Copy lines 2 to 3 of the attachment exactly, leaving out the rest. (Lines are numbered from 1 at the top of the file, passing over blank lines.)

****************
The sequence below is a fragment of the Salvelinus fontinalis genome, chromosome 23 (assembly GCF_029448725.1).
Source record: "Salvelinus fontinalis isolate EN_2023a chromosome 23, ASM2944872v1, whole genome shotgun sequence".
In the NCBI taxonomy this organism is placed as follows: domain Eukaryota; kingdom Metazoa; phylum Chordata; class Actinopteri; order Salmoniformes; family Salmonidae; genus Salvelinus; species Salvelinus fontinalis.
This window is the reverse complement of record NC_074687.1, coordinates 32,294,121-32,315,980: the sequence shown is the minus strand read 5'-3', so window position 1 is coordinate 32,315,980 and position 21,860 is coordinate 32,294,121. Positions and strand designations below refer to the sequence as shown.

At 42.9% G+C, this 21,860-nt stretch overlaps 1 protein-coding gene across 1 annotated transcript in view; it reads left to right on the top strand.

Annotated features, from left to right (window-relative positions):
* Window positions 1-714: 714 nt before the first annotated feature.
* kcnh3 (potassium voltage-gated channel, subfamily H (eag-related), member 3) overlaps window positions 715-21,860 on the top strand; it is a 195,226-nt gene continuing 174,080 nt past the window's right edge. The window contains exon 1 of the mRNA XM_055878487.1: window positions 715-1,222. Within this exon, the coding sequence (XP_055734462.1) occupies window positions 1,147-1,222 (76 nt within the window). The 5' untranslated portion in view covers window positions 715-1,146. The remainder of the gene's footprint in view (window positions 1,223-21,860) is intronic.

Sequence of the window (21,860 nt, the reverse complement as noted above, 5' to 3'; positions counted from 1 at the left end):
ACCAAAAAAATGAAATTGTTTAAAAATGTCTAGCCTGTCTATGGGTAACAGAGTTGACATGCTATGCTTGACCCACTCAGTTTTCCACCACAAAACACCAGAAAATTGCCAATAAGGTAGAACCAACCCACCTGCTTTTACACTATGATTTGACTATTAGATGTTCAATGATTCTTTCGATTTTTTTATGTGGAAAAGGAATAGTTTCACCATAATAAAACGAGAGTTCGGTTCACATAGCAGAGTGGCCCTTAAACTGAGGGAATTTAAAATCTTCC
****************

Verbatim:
Source record: "Salvelinus fontinalis isolate EN_2023a chromosome 23, ASM2944872v1, whole genome shotgun sequence".
In the NCBI taxonomy this organism is placed as follows: domain Eukaryota; kingdom Metazoa; phylum Chordata; class Actinopteri; order Salmoniformes; family Salmonidae; genus Salvelinus; species Salvelinus fontinalis.